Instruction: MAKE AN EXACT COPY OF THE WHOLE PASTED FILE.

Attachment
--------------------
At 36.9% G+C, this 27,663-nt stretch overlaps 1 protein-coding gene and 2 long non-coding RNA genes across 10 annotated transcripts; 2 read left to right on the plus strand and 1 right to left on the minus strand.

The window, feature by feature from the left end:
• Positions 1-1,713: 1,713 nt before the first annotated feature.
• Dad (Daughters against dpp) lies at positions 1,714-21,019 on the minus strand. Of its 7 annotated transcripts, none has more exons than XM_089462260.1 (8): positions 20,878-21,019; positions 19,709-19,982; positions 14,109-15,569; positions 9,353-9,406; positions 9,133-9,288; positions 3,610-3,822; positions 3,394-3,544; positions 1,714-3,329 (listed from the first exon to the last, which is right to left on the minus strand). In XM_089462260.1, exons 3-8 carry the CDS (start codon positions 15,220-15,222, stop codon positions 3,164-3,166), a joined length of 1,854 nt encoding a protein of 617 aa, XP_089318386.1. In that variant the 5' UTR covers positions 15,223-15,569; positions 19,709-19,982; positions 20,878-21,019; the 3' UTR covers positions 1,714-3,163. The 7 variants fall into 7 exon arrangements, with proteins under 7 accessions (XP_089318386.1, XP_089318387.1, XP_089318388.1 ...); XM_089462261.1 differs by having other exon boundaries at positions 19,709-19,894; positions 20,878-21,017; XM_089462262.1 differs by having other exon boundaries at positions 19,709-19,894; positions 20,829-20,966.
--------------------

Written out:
At 36.9% G+C, this 27,663-nt stretch overlaps 1 protein-coding gene and 2 long non-coding RNA genes across 10 annotated transcripts; 2 read left to right on the plus strand and 1 right to left on the minus strand.

The window, feature by feature from the left end:
• Positions 1-1,713: 1,713 nt before the first annotated feature.
• Dad (Daughters against dpp) lies at positions 1,714-21,019 on the minus strand. Of its 7 annotated transcripts, none has more exons than XM_089462260.1 (8): positions 20,878-21,019; positions 19,709-19,982; positions 14,109-15,569; positions 9,353-9,406; positions 9,133-9,288; positions 3,610-3,822; positions 3,394-3,544; positions 1,714-3,329 (listed from the first exon to the last, which is right to left on the minus strand). In XM_089462260.1, exons 3-8 carry the CDS (start codon positions 15,220-15,222, stop codon positions 3,164-3,166), a joined length of 1,854 nt encoding a protein of 617 aa, XP_089318386.1. In that variant the 5' UTR covers positions 15,223-15,569; positions 19,709-19,982; positions 20,878-21,019; the 3' UTR covers positions 1,714-3,163. The 7 variants fall into 7 exon arrangements, with proteins under 7 accessions (XP_089318386.1, XP_089318387.1, XP_089318388.1 ...); XM_089462261.1 differs by having other exon boundaries at positions 19,709-19,894; positions 20,878-21,017; XM_089462262.1 differs by having other exon boundaries at positions 19,709-19,894; positions 20,829-20,966.